Binkley JM, Stratford PW, Lott SA, Riddle DL. The Lower Extremity Functional Scale (LEFS): scale development, measurement properties, and clinical application. Phys Ther. 1999;79:371–83.

  12. 12.

    Rahman J, Tang Q, Monda M, Miles J, McCarthy I. Gait assessment as a functional outcome measure in total knee arthroplasty: a cross-sectional study. BMC Musculoskelet Disord. 2015;16:66.

  13. 13.

    Terrier P, Deriaz O, Meichtry A, Luthi F. Prescription footwear for severe injuries of foot and ankle: effect on regularity and symmetry of the gait assessed by trunk accelerometry. Gait Posture. 2009;30:492–6.

  14. 14.

    Terrier P, Le Carre J, Connaissa ML, Leger B, Luthi F. Monitoring of gait quality in patients with chronic pain of lower limbs. IEEE Trans Neural Syst Rehabil Eng. 2017;25:1843–52.

  15. 15.

    Steins D, Sheret I, Dawes H, Esser P, Collett J. A smart device inertial-sensing method for gait analysis. J Biomech. 2014;47:3780–5.

  16. 16.

    Esser P, Dawes H, Collett J, Howells K. IMU: inertial sensing of vertical CoM movement. J Biomech. 2009;42:1578–81.

  17. 17.

    Ben Mansour K, Rezzoug N, Gorce P. Analysis of several methods and inertial sensors locations to assess gait parameters in able-bodied subjects. Gait Posture. 2015;42:409–14.

  18. 18.

    Senden R, Grimm B, Heyligers IC, Savelberg HH, Meijer K. Acceleration-based gait test for healthy subjects: reliability and reference data. Gait Posture. 2009;30:192–6.

  19. 19.

    Henriksen M, Lund H, Moe-Nilssen R, Bliddal H, Danneskiod-Samsoe B. Test-retest reliability of trunk accelerometric gait analysis. Gait Posture. 2004;19:288–97.

  20. 20.

    Hsu CY, Tsai YS, Yau CS, Shie HH, Wu CM. Test-retest reliability of an automated infrared-assisted trunk accelerometer-based gait analysis system. Sensors (Basel). 2016;16:1156.

  21. 21.

    Teufl W, Lorenz M, Miezal M, Taetz B, Frohlich M, Bleser G. Towards inertial sensor based mobile gait analysis: event-detection and spatio-temporal parameters. Sensors (Basel). 2018;19:38.

  22. 22.

    Krebs DE, Wong D, Jevsevar D, Riley PO, Hodge WA. Trunk kinematics during locomotor activities. Phys Ther. 1992;72:505–14.

  23. 23.

    Tyson SF. Trunk kinematics in hemiplegic gait and the effect of walking aids. Clin Rehabil. 1999;13:295–300.

  24. 24.

    Isho T, Usuda S. Association of trunk control with mobility performance and accelerometry-based gait characteristics in hemiparetic patients with subacute stroke. Gait Posture. 2016;44:89–93.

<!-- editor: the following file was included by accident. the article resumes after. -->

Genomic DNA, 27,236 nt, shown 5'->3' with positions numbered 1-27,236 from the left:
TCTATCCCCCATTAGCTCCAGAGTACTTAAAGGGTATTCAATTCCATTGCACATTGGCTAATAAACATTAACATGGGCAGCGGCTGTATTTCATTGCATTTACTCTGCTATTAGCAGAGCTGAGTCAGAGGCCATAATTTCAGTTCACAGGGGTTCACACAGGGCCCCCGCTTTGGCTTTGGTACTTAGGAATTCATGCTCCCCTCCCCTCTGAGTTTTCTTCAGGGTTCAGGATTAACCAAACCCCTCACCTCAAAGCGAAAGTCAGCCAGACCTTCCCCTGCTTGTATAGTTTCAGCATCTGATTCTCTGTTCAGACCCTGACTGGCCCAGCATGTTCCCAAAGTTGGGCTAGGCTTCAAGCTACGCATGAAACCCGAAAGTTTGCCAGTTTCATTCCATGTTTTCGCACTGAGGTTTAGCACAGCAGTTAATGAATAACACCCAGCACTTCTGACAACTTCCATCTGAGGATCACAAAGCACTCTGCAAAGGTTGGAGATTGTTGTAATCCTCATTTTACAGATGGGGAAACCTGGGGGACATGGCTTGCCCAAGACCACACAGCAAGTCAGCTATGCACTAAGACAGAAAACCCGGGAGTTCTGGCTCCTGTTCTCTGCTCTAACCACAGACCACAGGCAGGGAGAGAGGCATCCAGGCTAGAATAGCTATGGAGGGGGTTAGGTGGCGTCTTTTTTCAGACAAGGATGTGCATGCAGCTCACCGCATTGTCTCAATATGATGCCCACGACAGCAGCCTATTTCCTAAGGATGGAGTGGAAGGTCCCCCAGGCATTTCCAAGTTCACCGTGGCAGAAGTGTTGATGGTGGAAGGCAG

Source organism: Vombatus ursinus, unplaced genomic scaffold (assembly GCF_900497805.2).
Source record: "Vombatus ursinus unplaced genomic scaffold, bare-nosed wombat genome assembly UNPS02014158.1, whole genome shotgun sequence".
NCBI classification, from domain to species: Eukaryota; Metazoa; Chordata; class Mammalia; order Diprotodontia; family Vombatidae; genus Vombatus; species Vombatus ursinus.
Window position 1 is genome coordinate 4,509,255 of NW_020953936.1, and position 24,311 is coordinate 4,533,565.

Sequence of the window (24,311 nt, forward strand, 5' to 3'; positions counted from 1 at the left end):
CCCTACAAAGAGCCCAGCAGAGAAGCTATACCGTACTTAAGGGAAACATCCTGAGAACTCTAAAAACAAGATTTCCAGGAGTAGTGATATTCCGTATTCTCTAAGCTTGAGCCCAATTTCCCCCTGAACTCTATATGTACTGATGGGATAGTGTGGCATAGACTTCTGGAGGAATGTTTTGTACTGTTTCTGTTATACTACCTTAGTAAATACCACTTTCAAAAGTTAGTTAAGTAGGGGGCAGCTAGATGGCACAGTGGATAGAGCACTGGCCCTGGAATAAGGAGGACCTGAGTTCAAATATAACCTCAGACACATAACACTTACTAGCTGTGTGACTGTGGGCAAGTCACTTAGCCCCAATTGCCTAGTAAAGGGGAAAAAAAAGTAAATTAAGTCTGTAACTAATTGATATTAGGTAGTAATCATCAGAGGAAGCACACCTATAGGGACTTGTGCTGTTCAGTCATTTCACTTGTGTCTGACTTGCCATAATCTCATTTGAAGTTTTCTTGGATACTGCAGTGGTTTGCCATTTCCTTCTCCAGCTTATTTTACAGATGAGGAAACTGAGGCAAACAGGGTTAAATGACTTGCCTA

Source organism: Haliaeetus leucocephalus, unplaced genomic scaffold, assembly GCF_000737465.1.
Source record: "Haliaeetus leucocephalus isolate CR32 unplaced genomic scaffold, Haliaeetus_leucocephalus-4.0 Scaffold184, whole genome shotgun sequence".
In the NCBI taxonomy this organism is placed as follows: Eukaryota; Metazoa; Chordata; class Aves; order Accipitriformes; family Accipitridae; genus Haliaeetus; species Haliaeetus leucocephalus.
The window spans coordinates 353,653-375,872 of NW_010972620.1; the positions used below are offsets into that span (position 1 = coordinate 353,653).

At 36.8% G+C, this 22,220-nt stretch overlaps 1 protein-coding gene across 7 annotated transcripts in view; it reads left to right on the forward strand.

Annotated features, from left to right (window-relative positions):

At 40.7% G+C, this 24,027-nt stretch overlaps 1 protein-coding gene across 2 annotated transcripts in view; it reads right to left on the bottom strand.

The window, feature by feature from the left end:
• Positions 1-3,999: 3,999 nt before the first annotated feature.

25. 25.

    Abbasi L, Rojhani-Shirazi Z, Razeghi M, Raeisi Shahraki H. Trunk kinematic analysis during gait in cerebral palsy children with crouch gait pattern. J Biomed Phys Eng. 2018;8:281–8.

  26. 26.

    Van Criekinge T, Saeys W, Hallemans A, Velghe S, Viskens PJ, Vereeck L, et al. Trunk biomechanics during hemiplegic gait after stroke: a systematic review. Gait Posture. 2017;54:133–43.

  27. 27.

    Becker HP, Rosenbaum D, Kriese T, Gerngross H, Claes L. Gait asymmetry following successful surgical treatment of ankle fractures in young adults. Clin Orthop Relat Res. 1995;26:2–9.

  28. 28.

    Segal G, Elbaz A, Parsi A, Heller Z, Palmanovich E, Nyska M, et al. Clinical outcomes following ankle fracture: a cross-sectional observational study. J Foot Ankle Res. 2014;7:50.

  29. 29.

    Elbaz A, Mor A, Segal G, Bar D, Monda MK, Kish B, et al. Lower extremity kinematic profile of gait of patients after ankle fracture: a case-control study. J Foot Ankle Surg. 2016;55:918–21.

  30. 30.

    Wang R, Thur CK, Gutierrez-Farewik EM, Wretenberg P, Brostrom E. One year follow-up after operative ankle fractures: a prospective gait analysis study with a multi-segment foot model. Gait Posture. 2010;31:234–40.

  31. 31.

    Rispens SM, van Schooten KS, Pijnappels M, Daffertshofer A, Beek PJ, van Dieen JH. Identification of fall risk predictors in daily life measurements: gait characteristics’ reliability and association with self-reported fall history. Neurorehabil Neural Repair. 2015;29:54–61.

  32. 32.

    Sekine M, Tamura T, Yoshida M, Suda Y, Kimura Y, Miyoshi H, et al. A gait abnormality measure based on root mean square of trunk acceleration. J Neuroeng Rehabil. 2013;10:118.

  33. 33.

    Moe-Nilssen R, Helbostad JL. Estimation of gait cycle characteristics by trunk accelerometry. J Biomech. 2004;37:121–6.

  34. 34.

    Naumann MG, Sigurdsen U, Utvag SE, Stavem K. Associations of timing of surgery with postoperative length of stay, complications, and functional outcomes 3–6 years after operative fixation of closed ankle fractures. Injury. 2017;48:1662–9.